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The Christian Tradition: A History of the Development of Doctrine, Vol. 4:…
de Jaroslav Pelikan
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Bibliography: p. 386 Includes indices
Pelikan's 4th volume in his 5-volume Christian Tradition focuses on perhaps the most familiar topic of historical Christianity (at least after the life of Jesus and the Resurrection): The Reformation. And scholar that he is, Pelikan has a nine-page "Preface" of sorts titled "Reformation Defined" -- as if the 400-plus pages that follow weren't enough. Pelikan is nothing if not thorough.
For Pelikan -- one can reasonably substitute "truth" for his exhaustive research -- the Reformation is much more than Luther's rabble-rousing. He traces a "pregnant plurality of fourteenth-century thought" that predated Luther by a century and a half, including names both familiar and unfamiliar. If one can critique Pelikan's work to this point, it would ironically be the lack of it: corners actually had to be cut to get the text down to the 400-plus pages in volume 4. The reader is invariably left wanting more information; but of course, Pelikan's expansive bibliography and notes offer more than enough opportunity for further research.
What higher praise can I offer than this: I will be learning from these volumes for the rest of my life. They will be among the most important books in my library. But it is not easy reading; what good has been accomplished without significant effort? And now off to begin volume 5!
Pelikan's History of the Development of Doctrine is a magisterial five volume labour of love, and this, volume four, is no exception. Intricately woven narratives tracing, it must always be remembered, the development of doctrine, not politics or sociology or, in the narrowest sense of the word, church history. Do not read this book to discover what Johannes Œcolampadius had for breakfast or to sus out Zwingli's school record. Don't read it either if you want a light brouse through the period: this is demanding, as all these volumes of Pelikan are. Ideally it should be read with pen and paper: so many notes to take, questions to answer of - and have answered by - the text. Again Pelikan generates a sort of spiral across doctrines and across time, so the book has, effectively (as the series title indicates) two axes: doctrine and time. Early developments in Reformation eucharistic theology for example, come, go, and reappear a century or half a century later attached to new names, new refinements of argument. Don't expect much mention of' 'followers' - this is a story of the theological cutting edge, leaving little room for mention, for example, of the tardy English Reformers or Anglicanism itself, piggy-backing as they did on the European intellectual maelstrom.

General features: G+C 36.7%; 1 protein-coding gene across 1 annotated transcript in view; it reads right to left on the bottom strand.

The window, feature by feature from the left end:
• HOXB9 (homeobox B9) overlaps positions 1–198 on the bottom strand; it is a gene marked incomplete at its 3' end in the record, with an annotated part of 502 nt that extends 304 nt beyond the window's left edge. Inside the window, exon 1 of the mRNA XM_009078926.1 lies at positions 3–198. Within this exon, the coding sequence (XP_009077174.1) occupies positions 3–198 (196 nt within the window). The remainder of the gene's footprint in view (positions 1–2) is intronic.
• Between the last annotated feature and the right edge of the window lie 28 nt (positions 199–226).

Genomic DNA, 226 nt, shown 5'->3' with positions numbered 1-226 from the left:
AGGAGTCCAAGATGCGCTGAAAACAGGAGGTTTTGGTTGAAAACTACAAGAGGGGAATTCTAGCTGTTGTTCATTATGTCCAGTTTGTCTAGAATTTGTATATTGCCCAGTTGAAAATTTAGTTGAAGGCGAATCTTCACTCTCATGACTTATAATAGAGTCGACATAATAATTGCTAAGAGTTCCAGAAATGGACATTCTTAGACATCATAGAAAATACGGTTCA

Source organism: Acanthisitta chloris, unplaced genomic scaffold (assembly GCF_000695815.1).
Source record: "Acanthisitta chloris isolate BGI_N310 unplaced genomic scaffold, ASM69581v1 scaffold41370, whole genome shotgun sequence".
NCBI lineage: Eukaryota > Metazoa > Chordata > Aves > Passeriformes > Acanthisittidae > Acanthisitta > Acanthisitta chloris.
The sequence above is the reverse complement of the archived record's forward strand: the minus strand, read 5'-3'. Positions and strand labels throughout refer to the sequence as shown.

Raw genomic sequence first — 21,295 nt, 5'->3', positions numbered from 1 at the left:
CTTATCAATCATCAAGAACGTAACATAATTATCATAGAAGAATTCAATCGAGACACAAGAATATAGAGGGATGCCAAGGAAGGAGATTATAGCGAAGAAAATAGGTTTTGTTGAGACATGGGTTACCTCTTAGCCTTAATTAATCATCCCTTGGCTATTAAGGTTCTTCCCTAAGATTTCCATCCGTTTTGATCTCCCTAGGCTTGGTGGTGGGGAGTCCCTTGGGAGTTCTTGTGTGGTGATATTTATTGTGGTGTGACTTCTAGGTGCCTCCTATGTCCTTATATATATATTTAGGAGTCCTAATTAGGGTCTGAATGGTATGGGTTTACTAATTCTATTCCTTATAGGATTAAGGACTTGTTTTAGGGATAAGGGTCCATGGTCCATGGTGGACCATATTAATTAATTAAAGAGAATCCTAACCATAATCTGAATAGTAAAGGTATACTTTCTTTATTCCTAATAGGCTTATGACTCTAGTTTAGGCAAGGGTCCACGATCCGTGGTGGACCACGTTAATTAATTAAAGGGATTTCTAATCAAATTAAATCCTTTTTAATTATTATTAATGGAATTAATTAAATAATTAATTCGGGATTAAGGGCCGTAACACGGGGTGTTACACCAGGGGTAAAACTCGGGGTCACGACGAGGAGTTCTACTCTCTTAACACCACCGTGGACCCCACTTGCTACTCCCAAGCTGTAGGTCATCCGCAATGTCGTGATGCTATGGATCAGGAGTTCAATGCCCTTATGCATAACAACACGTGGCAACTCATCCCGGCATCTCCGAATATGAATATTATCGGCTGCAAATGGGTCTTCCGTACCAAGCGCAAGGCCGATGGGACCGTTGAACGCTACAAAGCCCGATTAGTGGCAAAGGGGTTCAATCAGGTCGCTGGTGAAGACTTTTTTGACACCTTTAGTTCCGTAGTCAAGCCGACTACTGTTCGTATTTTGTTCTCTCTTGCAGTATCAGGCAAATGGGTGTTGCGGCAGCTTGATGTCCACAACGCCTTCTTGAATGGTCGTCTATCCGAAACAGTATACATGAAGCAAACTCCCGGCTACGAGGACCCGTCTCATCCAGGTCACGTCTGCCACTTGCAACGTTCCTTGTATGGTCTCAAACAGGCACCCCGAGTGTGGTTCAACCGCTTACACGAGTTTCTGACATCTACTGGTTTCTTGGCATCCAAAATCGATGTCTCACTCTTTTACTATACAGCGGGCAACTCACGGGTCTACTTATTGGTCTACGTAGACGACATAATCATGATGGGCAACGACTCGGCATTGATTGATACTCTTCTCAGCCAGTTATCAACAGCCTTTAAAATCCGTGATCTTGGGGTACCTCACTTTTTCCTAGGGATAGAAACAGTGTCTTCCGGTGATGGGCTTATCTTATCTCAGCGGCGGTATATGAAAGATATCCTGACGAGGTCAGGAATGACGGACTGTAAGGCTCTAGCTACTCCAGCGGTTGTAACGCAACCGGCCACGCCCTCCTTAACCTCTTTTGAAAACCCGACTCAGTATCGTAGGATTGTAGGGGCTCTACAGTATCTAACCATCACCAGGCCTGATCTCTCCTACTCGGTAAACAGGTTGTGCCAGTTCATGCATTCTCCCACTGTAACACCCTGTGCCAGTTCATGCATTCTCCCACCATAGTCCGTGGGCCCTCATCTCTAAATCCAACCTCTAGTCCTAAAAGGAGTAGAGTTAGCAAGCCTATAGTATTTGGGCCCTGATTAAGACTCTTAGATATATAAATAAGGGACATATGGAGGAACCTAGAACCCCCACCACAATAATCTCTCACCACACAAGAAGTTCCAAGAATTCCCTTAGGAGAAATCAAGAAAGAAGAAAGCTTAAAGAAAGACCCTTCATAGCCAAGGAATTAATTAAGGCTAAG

I have read this book twice now (it seems I am a slower reader now than I was 15 years ago, though perhaps I can claim I am busier!). It stretched me, pummelled me tormented me - yet each time I feel I barely scratched the surface. My own impression, each time, has been that the Reformation was a tragic accident - that the Catholic Reformers, rather than the Protestant ones, nailed the issues only to be brushed aside for 200 years by the bigger, brasher (and politically more belligerent) figures such as Calvin and Luther. More is the pity. Figures like Jean Charlier de Gerson or the later Girolamo Seripando emerge, for me, as the heroes of this torrid intellectual tale. Since Pelikan was a Lutheran (until the last few years of his life, when he became Orthodox) and I am an Anglican this subtle facet of Pelikan's writing stands as tribute to his intellectual genius and authorial integrity - no bias to his pen!
A masterful and magisterial analysis of the development of doctrine in Roman Catholicism and Refomation churches from 1300-1700.
Pelikan traces the same lines of doctrine as in past volumes and shows how the issues are handled in the various groups and on account of the various groups.
A most excellent analysis of a very challenging period of history.
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Wikipedia en anglès (2)
This penultimate volume in Pelikan's acclaimed history of Christian doctrine—winner with Volume 3 of the Medieval Academy's prestigious Haskins Medal—encompasses the Reformation and the developments that led to it. "Only in America, and in this case from a Lutheran scholar, could we expect an examination so lacking in parti pris, a survey so perceptive, so free—and, one must say, the result of so much immense labor, so rewardingly presented."—John M. Todd, New York Times Book Review "Never wasting a word or losing a plot line, Pelikan builds on an array of sources that few in our era have the linguistic skill, genius or ambition to master."—Martin E. Marty, America "The use of both primary materials and secondary sources is impressive, and yet it is not too formidable for the intelligent layman."—William S. Barker, Eternity
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Classificació Decimal de Dewey (DDC)230 — Religions Christian doctrinal theology Christianity, Christian theology
LCC (Clas. Bibl. Congrés EUA)
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